What I like about the French Essentials Full Access Online Program is that as I said above, it has allowed me to download everything to my computer. I like that the sound and video files are actually embedded right into the downloaded lessons, enabling us to read it, hear it, see it, and say it.

What I didn’t like was that for some reason I couldn’t do either the sound files or the videos on the laptop computers my boys use for homeschooling, so we had to crowd around my desktop (which is newer) for our lessons. I had no problem at all on my desktop when I was prompted to install needed programs in order to use the sound files and videos, but on the laptops, I got nowhere.

While my kids were able to follow the read it, listen to it, view the video, and then repeat what was being said, at this time the worksheets are proving to be too much for them. But as I’ve said before, I often need to tweak homeschool curriculum to accommodate their various special needs, and it is my hope that a little later on, they’ll be able to handle them. 🙂 Right now, though, I’m hearing an awful lot of “French is too hard, Mom!” 🙂

I believe this is an excellent program, especially for the home learner. In fact, even though this one turned out to be a bit too much for my kids, it isn’t too much for me, and I think I will continue on with it myself to see how much *I* can learn! 🙂

To read all about what my fellow Schoolhouse Review Crew members thought of French Essentials, please click on the graphic below!
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Filed under education, Foreign language homeschooling, French Essentials Full Access Online Program, home education, homeschool products, homeschooling, Language Arts, Schoolhouse Review Crew Post, special needs education, TOS Post, TOS Review

If You Were Me and Lived In . . . A T.O.S. Review

We were sent four cute little books from Carol P. Roman with Away We Go Media to review in our homeschool.

We received:

If You Were Me and Lived In . . . South Korea . . .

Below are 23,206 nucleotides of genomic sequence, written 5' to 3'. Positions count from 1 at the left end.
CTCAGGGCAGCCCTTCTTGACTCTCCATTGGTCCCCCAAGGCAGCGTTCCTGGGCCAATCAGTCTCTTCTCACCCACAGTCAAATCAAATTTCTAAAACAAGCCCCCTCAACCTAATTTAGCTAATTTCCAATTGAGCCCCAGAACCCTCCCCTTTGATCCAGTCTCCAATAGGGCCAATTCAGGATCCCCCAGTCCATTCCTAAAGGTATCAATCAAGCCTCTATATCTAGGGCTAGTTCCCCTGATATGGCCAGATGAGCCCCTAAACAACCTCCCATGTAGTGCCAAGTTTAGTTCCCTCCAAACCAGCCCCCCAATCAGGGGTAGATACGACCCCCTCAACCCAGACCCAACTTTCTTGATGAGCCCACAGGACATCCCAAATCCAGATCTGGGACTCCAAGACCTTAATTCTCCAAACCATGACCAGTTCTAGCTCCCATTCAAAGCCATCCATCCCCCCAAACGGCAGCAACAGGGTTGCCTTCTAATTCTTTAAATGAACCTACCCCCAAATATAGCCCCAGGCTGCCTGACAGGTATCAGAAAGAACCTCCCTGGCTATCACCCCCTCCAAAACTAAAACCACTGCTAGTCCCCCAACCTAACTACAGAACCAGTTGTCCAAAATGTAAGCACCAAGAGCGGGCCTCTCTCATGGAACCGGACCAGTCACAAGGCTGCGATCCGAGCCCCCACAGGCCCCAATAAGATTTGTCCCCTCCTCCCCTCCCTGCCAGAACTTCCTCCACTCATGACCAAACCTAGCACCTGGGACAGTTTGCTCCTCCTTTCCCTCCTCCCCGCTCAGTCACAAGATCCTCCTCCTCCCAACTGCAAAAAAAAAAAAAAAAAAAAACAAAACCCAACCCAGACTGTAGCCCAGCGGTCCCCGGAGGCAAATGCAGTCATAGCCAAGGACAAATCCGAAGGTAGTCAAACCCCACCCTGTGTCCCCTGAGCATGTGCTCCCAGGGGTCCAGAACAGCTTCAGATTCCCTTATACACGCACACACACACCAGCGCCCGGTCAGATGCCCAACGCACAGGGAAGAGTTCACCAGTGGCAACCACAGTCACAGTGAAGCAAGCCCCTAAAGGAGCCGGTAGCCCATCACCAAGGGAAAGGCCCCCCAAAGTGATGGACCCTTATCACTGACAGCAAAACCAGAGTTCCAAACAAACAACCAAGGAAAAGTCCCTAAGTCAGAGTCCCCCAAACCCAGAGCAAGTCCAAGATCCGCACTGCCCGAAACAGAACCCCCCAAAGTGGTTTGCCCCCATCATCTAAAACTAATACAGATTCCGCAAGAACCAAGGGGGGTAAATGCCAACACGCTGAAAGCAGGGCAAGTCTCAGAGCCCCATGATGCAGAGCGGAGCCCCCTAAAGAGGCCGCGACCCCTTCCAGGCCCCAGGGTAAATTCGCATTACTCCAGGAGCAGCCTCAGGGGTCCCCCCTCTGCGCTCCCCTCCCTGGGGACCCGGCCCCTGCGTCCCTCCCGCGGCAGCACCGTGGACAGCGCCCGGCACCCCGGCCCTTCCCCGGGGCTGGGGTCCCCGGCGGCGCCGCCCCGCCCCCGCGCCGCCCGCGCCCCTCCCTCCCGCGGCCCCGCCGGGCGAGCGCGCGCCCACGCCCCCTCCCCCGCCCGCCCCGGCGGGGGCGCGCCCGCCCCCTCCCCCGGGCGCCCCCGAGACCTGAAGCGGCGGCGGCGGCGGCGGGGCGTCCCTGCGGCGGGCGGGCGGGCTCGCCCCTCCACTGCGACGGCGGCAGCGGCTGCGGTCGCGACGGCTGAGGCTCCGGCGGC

If You Were Me And Lived In . . . France . . .

If You Were Me And Lived In . . . Mexico

and . . .

“If You Were Me And Lived In . . . Norway . . .”

The author was also kind enough to gift us with an inflatable globe, a couple of pencils with international flags printed on them, and a play passport set, all of which my boys thought were very cool, most especially the globe. 🙂

These books are the beginning of a series of books that can be used to introduce other countries and cultures to younger children. They are intended for children ranging from Pre-K through age 8, but my kids enjoyed them as well.

They range in price from $8.99 to $10.79 in the paperback editions, which is what we received, or $.99 to $1.99 in Kindle format, which some of the other Review Crew Members received.

Each of these books follows the same basic formula. It is a short book, approximately 25 to 30 pages long, exploring the culture of a different country.

At the very beginning, we get a picture of the country featured in the book, which has a star marking the capital. Then, we go right into the little story with a boy and girl pointing to their country on a globe. This is followed up by talking briefly about the capital city, and a picture of a scene from that city. Next, there is a picture of the boy and girl in a scene relating to where they are, and talking about three different names you might have if you are a boy, and three names that would be popular for a girl in that country. Next, along with a cute picture of the children doing something with their parents, we learn what you would call your mom and your dad in that language! From there, we next see the children in a place of business, and we discover what their money is called, what they might be buying there, and what the business would be called in their language. In the different books, we learn about a popular sport, a favorite vacation place, a holiday, special things they might eat, and their school. All of these things use words in the language of the country the book is covering.

At the end of the book is a page with a glossary of all of the foreign language words. This is perhaps the one thing I would change, I would have preferred to have the translations perhaps within parentheses right next to the actual words, that way, we would not have needed to go back and forth every time we came upon a word in a different language. 🙂

we did do our best though, to try to guess what the words meant, and occasionally, we were actually successful!

I think these books are nicely done, and very cute. As it turned out, they were a bit young for my older kids, but my twins like them, and I’ve seen them reading them again. And, the bonus is that all of the boys were looking for, and finding the different countries on the globe and on a map we have from a previous review. 🙂

To read what other Schoolhouse Review Crew members thought of these books, please click on the graphic below!
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Filed under Away We Go Media, education, family, Foreign language homeschooling, home education, homeschool products, homeschooling, Kids, Language Arts, Learn to Read, read-alouds, Reading, Schoolhouse Review Crew Post, special needs education, TOS Post, TOS Review, Ultimate Blog Challenge 2013